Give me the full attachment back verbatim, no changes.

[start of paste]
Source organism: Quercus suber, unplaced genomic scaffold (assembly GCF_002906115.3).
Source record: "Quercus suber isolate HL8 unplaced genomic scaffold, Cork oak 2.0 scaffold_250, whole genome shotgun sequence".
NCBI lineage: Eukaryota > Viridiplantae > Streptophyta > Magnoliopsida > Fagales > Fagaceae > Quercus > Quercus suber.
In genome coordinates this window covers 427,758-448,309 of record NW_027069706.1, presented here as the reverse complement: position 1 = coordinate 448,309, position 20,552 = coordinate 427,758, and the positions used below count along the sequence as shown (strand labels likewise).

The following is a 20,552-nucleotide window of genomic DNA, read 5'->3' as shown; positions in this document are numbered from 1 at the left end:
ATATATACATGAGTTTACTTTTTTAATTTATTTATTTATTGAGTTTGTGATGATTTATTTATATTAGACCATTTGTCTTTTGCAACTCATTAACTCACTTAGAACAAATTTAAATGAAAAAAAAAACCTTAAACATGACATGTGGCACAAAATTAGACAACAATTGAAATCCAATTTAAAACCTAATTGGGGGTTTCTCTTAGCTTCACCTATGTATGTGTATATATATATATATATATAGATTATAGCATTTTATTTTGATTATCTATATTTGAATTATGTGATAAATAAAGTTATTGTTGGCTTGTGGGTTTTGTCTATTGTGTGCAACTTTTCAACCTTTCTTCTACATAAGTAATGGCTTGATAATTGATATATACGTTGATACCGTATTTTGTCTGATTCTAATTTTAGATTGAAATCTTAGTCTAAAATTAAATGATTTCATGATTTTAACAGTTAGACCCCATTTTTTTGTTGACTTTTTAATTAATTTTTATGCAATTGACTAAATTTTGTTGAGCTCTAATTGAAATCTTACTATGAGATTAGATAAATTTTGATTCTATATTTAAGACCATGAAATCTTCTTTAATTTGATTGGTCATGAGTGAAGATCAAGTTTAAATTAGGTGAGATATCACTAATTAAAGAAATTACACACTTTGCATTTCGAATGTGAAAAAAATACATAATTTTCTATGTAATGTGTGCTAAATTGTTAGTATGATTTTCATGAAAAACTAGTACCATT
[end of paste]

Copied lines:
Source organism: Quercus suber, unplaced genomic scaffold (assembly GCF_002906115.3).
Source record: "Quercus suber isolate HL8 unplaced genomic scaffold, Cork oak 2.0 scaffold_250, whole genome shotgun sequence".
NCBI lineage: Eukaryota > Viridiplantae > Streptophyta > Magnoliopsida > Fagales > Fagaceae > Quercus > Quercus suber.
In genome coordinates this window covers 427,758-448,309 of record NW_027069706.1, presented here as the reverse complement: position 1 = coordinate 448,309, position 20,552 = coordinate 427,758, and the positions used below count along the sequence as shown (strand labels likewise).

The following is a 20,552-nucleotide window of genomic DNA, read 5'->3' as shown; positions in this document are numbered from 1 at the left end:
ATATATACATGAGTTTACTTTTTTAATTTATTTATTTATTGAGTTTGTGATGATTTATTTATATTAGACCATTTGTCTTTTGCAACTCATTAACTCACTTAGAACAAATTTAAATGAAAAAAAAAACCTTAAACATGACATGTGGCACAAAATTAGACAACAATTGAAATCCAATTTAAAACCTAATTGGGGGTTTCTCTTAGCTTCACCTATGTATGTGTATATATATATATATATATAGATTATAGCATTTTATTTTGATTATCTATATTTGAATTATGTGATAAATAAAGTTATTGTTGGCTTGTGGGTTTTGTCTATTGTGTGCAACTTTTCAACCTTTCTTCTACATAAGTAATGGCTTGATAATTGATATATACGTTGATACCGTATTTTGTCTGATTCTAATTTTAGATTGAAATCTTAGTCTAAAATTAAATGATTTCATGATTTTAACAGTTAGACCCCATTTTTTTGTTGACTTTTTAATTAATTTTTATGCAATTGACTAAATTTTGTTGAGCTCTAATTGAAATCTTACTATGAGATTAGATAAATTTTGATTCTATATTTAAGACCATGAAATCTTCTTTAATTTGATTGGTCATGAGTGAAGATCAAGTTTAAATTAGGTGAGATATCACTAATTAAAGAAATTACACACTTTGCATTTCGAATGTGAAAAAAATACATAATTTTCTATGTAATGTGTGCTAAATTGTTAGTATGATTTTCATGAAAAACTAGTACCATT